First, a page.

Shahbaz’s ‘spare Punjab’ plea – by Aijaz Qamar

Originally Published at DAWN!

DISGUSTING, sickening and outrageous were some of the adjectives that came to my mind when I heard the Punjab chief minister, Shahbaz Sharif, begging the Taliban to spare his province on the grounds that his ruling PML-N shared the terrorist group’s anti-US agenda.

Frankly speaking, these adjectives are incredibly insufficient to describe the pain it must have caused to the thousands of men, women and children who lost their loved ones in the terrorist attacks masterminded and executed by the Taliban across the country.

What was the younger Sharif thinking when he made these thoughtless remarks? Was it a slip of the tongue or a poor choice of words or was there more to it?

I tend to believe that there is a lot more to what Shehbaz Sharif said if viewed in the context of what the Sharifs have been saying and doing since they launched their political career in the 1980s. The Sharifs have a history of deep contacts and relationship with some terrorist groups. According to a June 22, 2005 report in the Asia Times the Sharifs’ relationship with these groups dates back to the 1980s when Osama bin Laden paid Nawaz Sharif a huge sum of money to oust the first Benazir Bhutto government. The allegation also figured in a book The New Jackals by Simone Reeve, a British journalist who wrote extensively on terror-related issues.

Bin Laden was not the only terrorist that Sharif has been accused of having close ties with. According to Simon Reveev, “Photographs now in the possession of senior Pakistani intelligence officials reportedly show [sic] close association of Nawaz Sharif, with Ramzi Yousef’s maternal uncle Zahid Al Shaikh and one of his brothers.”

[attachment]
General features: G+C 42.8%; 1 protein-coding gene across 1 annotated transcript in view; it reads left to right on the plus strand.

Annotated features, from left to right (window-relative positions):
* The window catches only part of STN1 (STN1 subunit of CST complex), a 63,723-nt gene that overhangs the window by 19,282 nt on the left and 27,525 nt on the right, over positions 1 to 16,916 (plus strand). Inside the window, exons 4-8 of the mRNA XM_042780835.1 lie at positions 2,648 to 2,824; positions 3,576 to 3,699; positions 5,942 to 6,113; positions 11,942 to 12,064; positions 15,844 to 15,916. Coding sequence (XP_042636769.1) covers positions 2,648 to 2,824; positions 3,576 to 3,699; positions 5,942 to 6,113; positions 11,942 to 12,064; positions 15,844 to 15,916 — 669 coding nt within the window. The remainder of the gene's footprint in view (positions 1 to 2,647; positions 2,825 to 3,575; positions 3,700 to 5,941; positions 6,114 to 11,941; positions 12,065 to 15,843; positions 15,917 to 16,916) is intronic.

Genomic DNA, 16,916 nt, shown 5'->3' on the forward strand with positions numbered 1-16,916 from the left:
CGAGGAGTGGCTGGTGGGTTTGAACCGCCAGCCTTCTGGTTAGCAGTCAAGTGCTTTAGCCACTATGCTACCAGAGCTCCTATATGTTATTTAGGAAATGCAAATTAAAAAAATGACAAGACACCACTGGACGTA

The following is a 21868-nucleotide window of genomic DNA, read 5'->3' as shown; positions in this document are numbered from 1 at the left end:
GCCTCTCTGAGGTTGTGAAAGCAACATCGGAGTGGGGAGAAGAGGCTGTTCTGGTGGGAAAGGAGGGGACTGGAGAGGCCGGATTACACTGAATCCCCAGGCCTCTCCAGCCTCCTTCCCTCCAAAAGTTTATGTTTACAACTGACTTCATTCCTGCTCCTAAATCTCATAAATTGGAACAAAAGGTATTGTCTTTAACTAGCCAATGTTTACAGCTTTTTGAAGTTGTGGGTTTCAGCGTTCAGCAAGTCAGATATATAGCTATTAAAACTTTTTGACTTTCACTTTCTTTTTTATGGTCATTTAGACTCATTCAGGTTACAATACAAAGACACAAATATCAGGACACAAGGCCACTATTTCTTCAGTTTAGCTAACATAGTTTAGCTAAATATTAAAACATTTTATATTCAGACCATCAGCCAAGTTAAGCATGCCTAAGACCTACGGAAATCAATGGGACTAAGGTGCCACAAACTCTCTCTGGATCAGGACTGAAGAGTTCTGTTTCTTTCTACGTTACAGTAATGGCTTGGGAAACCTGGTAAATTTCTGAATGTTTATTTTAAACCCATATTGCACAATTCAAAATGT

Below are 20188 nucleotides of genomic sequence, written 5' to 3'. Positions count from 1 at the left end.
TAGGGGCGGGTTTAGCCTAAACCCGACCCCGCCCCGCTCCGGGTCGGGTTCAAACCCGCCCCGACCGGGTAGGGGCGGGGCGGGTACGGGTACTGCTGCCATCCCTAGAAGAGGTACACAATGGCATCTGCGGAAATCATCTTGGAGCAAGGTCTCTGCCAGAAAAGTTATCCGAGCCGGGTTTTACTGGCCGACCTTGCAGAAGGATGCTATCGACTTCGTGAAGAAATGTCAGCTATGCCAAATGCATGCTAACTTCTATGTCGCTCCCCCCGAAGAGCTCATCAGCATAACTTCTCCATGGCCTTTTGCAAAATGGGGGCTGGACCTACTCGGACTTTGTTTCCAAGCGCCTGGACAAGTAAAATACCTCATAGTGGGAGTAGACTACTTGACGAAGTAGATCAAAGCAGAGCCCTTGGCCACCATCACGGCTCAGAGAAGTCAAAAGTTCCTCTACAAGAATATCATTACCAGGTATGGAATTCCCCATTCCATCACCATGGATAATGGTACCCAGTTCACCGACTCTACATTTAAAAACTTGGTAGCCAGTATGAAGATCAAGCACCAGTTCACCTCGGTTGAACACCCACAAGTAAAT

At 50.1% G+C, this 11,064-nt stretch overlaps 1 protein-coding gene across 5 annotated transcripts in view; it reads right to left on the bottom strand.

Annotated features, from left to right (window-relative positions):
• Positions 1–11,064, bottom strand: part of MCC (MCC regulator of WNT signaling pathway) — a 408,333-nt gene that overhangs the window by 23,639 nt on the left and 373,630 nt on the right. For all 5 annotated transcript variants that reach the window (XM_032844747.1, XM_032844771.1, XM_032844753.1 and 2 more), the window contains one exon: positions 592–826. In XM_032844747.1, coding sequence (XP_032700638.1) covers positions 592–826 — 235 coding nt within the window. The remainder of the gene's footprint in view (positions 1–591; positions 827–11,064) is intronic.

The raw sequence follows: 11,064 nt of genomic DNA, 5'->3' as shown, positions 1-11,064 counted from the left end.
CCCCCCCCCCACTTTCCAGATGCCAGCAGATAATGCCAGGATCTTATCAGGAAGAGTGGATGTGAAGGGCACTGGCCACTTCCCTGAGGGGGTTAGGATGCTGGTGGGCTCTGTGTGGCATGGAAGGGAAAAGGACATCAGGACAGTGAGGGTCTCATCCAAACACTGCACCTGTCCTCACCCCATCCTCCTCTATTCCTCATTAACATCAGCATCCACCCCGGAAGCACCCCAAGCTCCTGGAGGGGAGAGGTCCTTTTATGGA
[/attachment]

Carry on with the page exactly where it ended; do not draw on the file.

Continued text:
Ramzi Yousef also plotted to kill Benazir Bhutto in 1993; the plot was funded by Osama bin Laden.

When Ramzi Yousef was plotting to kill Ms Bhutto in Karachi, a leader of the Sipah-I-Sahaba was a minister in the PML-N-led 1990-1993 Punjab government. It was not just a coincidence that Punjab Law Minister Rana Sanaullah in the Shahbaz Sharif government was recently spotted visiting a Sipah-i-Sahaba religious seminary in Jhang, though the PML-N tried to dismiss it as a campaign folly.

However, the PML-N’s history of close associations with Sipah-i-Sahaba and other extremist groups puts the visit in a perspective that makes it very hard to believe that Rana’s visit was only an electioneering event.

Are we headed for a Pakistan ruled by politicians who wear suits and ties but think and act like the Taliban? That the Sharifs may be thinking of finishing the unfinished agenda of a Shariah Bill they could not pass in the 1990s is really frightening.

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